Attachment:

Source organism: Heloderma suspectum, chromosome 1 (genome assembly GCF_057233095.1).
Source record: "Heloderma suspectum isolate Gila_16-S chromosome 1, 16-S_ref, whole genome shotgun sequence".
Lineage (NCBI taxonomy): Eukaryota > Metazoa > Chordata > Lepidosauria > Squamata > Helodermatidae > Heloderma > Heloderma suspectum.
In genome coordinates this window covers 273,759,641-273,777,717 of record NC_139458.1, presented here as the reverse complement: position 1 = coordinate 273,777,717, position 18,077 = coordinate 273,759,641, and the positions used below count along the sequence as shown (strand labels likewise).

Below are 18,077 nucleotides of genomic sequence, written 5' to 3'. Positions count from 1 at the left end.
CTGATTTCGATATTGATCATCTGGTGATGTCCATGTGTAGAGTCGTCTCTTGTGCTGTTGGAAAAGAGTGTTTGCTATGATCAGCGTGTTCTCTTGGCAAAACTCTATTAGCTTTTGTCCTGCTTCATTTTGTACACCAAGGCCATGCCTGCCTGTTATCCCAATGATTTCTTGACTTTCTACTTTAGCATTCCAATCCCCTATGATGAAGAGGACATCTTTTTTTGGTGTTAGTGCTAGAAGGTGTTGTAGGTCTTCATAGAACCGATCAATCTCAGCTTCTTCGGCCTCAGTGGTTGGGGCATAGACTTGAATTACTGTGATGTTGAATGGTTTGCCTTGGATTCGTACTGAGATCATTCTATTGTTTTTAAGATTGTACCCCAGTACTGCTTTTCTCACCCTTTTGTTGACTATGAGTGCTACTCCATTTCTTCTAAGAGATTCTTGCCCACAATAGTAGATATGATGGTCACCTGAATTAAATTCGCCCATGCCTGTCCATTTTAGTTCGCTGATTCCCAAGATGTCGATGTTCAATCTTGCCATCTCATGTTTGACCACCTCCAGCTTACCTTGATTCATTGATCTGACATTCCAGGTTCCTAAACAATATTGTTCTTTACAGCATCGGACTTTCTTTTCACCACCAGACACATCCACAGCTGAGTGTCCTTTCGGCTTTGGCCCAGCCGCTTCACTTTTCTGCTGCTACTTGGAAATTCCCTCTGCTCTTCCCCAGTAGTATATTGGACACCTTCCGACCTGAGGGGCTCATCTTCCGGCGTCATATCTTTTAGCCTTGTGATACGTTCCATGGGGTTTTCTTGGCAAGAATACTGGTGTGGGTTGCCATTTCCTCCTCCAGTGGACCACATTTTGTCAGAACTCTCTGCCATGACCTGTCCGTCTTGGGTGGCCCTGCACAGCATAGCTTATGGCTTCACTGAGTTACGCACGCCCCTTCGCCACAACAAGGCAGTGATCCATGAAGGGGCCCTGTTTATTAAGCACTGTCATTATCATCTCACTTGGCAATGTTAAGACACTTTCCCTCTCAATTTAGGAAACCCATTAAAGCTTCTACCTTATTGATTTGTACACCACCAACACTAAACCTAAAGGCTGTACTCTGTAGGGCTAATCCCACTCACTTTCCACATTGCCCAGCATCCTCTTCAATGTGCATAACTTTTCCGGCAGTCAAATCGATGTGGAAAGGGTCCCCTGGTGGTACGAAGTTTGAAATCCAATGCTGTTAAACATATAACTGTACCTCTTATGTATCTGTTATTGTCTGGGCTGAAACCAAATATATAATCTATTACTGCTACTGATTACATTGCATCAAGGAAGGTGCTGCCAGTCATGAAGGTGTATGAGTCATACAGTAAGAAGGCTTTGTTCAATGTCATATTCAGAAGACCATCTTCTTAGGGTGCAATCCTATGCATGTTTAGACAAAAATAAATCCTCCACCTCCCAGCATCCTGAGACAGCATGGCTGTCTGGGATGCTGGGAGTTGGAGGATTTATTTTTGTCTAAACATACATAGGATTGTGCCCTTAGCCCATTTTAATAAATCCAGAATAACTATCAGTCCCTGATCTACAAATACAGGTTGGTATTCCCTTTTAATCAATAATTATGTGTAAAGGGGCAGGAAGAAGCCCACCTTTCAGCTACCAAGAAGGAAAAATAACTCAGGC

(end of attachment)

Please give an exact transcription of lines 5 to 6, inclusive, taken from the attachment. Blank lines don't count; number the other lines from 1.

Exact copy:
Below are 18,077 nucleotides of genomic sequence, written 5' to 3'. Positions count from 1 at the left end.
CTGATTTCGATATTGATCATCTGGTGATGTCCATGTGTAGAGTCGTCTCTTGTGCTGTTGGAAAAGAGTGTTTGCTATGATCAGCGTGTTCTCTTGGCAAAACTCTATTAGCTTTTGTCCTGCTTCATTTTGTACACCAAGGCCATGCCTGCCTGTTATCCCAATGATTTCTTGACTTTCTACTTTAGCATTCCAATCCCCTATGATGAAGAGGACATCTTTTTTTGGTGTTAGTGCTAGAAGGTGTTGTAGGTCTTCATAGAACCGATCAATCTCAGCTTCTTCGGCCTCAGTGGTTGGGGCATAGACTTGAATTACTGTGATGTTGAATGGTTTGCCTTGGATTCGTACTGAGATCATTCTATTGTTTTTAAGATTGTACCCCAGTACTGCTTTTCTCACCCTTTTGTTGACTATGAGTGCTACTCCATTTCTTCTAAGAGATTCTTGCCCACAATAGTAGATATGATGGTCACCTGAATTAAATTCGCCCATGCCTGTCCATTTTAGTTCGCTGATTCCCAAGATGTCGATGTTCAATCTTGCCATCTCATGTTTGACCACCTCCAGCTTACCTTGATTCATTGATCTGACATTCCAGGTTCCTAAACAATATTGTTCTTTACAGCATCGGACTTTCTTTTCACCACCAGACACATCCACAGCTGAGTGTCCTTTCGGCTTTGGCCCAGCCGCTTCACTTTTCTGCTGCTACTTGGAAATTCCCTCTGCTCTTCCCCAGTAGTATATTGGACACCTTCCGACCTGAGGGGCTCATCTTCCGGCGTCATATCTTTTAGCCTTGTGATACGTTCCATGGGGTTTTCTTGGCAAGAATACTGGTGTGGGTTGCCATTTCCTCCTCCAGTGGACCACATTTTGTCAGAACTCTCTGCCATGACCTGTCCGTCTTGGGTGGCCCTGCACAGCATAGCTTATGGCTTCACTGAGTTACGCACGCCCCTTCGCCACAACAAGGCAGTGATCCATGAAGGGGCCCTGTTTATTAAGCACTGTCATTATCATCTCACTTGGCAATGTTAAGACACTTTCCCTCTCAATTTAGGAAACCCATTAAAGCTTCTACCTTATTGATTTGTACACCACCAACACTAAACCTAAAGGCTGTACTCTGTAGGGCTAATCCCACTCACTTTCCACATTGCCCAGCATCCTCTTCAATGTGCATAACTTTTCCGGCAGTCAAATCGATGTGGAAAGGGTCCCCTGGTGGTACGAAGTTTGAAATCCAATGCTGTTAAACATATAACTGTACCTCTTATGTATCTGTTATTGTCTGGGCTGAAACCAAATATATAATCTATTACTGCTACTGATTACATTGCATCAAGGAAGGTGCTGCCAGTCATGAAGGTGTATGAGTCATACAGTAAGAAGGCTTTGTTCAATGTCATATTCAGAAGACCATCTTCTTAGGGTGCAATCCTATGCATGTTTAGACAAAAATAAATCCTCCACCTCCCAGCATCCTGAGACAGCATGGCTGTCTGGGATGCTGGGAGTTGGAGGATTTATTTTTGTCTAAACATACATAGGATTGTGCCCTTAGCCCATTTTAATAAATCCAGAATAACTATCAGTCCCTGATCTACAAATACAGGTTGGTATTCCCTTTTAATCAATAATTATGTGTAAAGGGGCAGGAAGAAGCCCACCTTTCAGCTACCAAGAAGGAAAAATAACTCAGGC